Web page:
Sunday, April 9, 2017

Whistling and Waning

This morning I sauntered downstairs as usual to make a cup of tea and oatmeal. Being a Sunday, it's a bit more leisurely than weekdays. My husband is on a backpacking trip and my college-aged daughter will be sleeping well into the afternoon. The dogs went outside readily after their morning treat -- given for waking me each morning since I don't hear the alarm any more. I have a vibrating alarm now, but the dogs still feel it's their duty to rouse me when it sounds. This morning, there was no alarm, but there were still treats to be had --grateful for jobs well done in the past and in the future. It's a ritual here every morning.

It's just me this morning, so I didn't put on my hearing aid. It's normally the first thing I do when I wake. But this morning was different. No need if there is no one to hear. And the silence is good during mornings like this, even if at one time it gave me dread.

I had tried to update the software on my phone during the night, but for reasons unknown, the update failed. So I sat down on the couch in the den to retry the download. The distraction made me forget that I had turned on the fire under the tea kettle. It was several minutes before I remembered. When I turned to look at the kettle, it was steaming away, but I couldn't hear the whistle.

My first thought was that the kettle's whistle was broken. But I knew better.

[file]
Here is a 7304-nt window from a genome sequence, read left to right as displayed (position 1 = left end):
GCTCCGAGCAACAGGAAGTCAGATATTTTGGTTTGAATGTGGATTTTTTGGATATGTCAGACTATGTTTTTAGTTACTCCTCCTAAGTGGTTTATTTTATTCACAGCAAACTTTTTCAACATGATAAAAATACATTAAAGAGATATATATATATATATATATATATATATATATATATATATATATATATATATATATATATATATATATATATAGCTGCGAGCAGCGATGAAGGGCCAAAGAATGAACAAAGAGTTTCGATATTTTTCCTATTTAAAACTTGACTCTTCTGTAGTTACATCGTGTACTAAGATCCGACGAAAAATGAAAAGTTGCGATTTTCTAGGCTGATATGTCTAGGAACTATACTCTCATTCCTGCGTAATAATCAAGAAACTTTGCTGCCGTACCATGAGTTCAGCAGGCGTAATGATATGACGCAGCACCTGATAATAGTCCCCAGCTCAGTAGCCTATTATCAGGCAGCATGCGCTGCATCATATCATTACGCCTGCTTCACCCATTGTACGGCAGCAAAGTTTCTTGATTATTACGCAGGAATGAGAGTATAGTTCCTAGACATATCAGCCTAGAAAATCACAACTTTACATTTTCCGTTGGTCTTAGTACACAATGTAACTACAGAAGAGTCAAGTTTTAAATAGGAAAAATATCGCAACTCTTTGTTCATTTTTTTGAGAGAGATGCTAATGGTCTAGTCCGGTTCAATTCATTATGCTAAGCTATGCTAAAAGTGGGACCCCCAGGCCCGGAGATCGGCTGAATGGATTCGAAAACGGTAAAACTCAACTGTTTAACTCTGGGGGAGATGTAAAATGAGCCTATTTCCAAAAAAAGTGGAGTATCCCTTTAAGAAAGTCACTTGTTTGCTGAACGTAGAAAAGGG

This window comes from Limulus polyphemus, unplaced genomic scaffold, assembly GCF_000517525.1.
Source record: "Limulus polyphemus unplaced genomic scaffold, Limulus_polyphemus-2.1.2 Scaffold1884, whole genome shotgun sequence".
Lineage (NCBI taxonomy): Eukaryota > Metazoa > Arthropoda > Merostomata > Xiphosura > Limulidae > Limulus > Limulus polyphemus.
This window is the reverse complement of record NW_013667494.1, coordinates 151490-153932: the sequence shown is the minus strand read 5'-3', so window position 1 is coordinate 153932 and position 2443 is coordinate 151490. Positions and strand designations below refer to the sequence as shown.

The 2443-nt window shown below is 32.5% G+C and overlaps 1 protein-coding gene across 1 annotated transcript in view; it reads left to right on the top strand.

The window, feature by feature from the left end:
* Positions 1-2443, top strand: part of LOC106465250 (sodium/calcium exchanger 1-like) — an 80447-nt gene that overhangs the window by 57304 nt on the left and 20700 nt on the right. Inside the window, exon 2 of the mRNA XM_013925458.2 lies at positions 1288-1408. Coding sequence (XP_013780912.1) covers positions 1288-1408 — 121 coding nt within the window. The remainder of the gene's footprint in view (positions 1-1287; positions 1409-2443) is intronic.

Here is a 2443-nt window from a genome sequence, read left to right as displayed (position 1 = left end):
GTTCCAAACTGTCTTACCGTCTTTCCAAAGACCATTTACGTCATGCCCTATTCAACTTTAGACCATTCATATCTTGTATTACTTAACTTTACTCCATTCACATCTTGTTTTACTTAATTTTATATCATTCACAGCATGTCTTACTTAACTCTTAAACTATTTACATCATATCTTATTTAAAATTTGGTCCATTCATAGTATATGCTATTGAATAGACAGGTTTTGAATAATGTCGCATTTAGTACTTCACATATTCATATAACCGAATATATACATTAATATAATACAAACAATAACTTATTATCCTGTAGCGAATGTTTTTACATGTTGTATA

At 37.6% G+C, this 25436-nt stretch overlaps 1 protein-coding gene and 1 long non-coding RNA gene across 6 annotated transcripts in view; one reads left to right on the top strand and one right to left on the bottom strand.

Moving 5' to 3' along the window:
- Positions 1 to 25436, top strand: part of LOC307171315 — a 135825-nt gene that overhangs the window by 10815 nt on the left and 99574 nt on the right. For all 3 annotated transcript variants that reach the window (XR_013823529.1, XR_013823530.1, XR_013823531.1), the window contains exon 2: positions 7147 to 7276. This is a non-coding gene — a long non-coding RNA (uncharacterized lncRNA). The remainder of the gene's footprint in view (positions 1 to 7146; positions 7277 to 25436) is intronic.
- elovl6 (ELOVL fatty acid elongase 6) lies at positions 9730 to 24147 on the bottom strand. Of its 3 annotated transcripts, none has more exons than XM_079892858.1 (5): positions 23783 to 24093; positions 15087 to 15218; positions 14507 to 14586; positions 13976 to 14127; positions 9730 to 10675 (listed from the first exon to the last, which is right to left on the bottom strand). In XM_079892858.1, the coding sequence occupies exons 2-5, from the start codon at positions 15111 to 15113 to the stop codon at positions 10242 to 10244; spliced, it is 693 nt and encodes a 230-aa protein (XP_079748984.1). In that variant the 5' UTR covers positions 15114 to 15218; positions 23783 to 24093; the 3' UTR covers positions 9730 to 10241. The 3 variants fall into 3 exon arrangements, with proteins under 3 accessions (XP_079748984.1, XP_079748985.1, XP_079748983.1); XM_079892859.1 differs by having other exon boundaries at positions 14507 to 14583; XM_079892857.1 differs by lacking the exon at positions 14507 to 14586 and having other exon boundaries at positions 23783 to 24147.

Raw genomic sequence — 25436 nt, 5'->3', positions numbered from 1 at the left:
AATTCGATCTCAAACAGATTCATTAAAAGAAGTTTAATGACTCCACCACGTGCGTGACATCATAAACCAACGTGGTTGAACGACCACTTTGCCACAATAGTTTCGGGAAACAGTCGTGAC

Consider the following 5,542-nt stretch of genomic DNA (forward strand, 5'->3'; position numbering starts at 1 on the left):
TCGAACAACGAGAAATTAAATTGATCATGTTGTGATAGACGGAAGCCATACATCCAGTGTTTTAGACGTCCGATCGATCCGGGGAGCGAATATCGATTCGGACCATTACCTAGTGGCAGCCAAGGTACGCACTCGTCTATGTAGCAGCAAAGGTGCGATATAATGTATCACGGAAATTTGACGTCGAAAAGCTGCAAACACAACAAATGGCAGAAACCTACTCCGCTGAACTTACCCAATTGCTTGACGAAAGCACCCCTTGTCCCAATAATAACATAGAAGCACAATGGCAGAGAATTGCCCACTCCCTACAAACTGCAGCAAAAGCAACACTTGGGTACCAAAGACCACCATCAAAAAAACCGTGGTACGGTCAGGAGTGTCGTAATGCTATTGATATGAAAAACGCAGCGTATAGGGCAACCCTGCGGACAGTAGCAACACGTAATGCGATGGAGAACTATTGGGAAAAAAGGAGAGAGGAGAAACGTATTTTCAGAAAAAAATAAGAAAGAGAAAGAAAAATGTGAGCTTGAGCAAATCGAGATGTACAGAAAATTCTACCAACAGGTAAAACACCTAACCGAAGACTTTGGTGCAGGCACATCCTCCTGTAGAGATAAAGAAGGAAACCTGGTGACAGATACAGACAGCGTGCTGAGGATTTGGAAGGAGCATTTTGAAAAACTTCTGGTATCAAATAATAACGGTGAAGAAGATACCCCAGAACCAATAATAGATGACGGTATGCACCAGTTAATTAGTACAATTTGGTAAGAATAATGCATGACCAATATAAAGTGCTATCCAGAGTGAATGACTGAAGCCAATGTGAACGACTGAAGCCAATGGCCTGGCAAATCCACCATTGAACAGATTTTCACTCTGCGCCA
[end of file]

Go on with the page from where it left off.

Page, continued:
As I walked up to the stove, it was whistling away. I've no idea for how long.

I expect that one day, the hearing in this ear will be gone, too... slowly slipping away as I notice all the little things I can no longer hear without the aid of technology. It's an inevitable fact that I have grown to accept, though unwilling and complaining all the way to the end.

What's changed for me is my fear. Though hearing loss presents many challenges, and some impossibilities, I have found that I can still do most of the things I did before, differently, at times, but pretty much everything. I've learned to be resilient and resourceful and adaptive. And I've learned that technology can fill the gaps quite well where I cannot. It's not so scary anymore.

So I cannot hear the whistling tea kettle any longer. I will have to watch it instead.

There are many things that could be worse.

1 comment:

  1. Life is like that for all of us - you learn to appreciate the things you have - and not dwell on the things that you can no longer do, or the things you meant to do that never happened. Congratulations on seeing the glass mostly full. Love you, have learned so much from you!!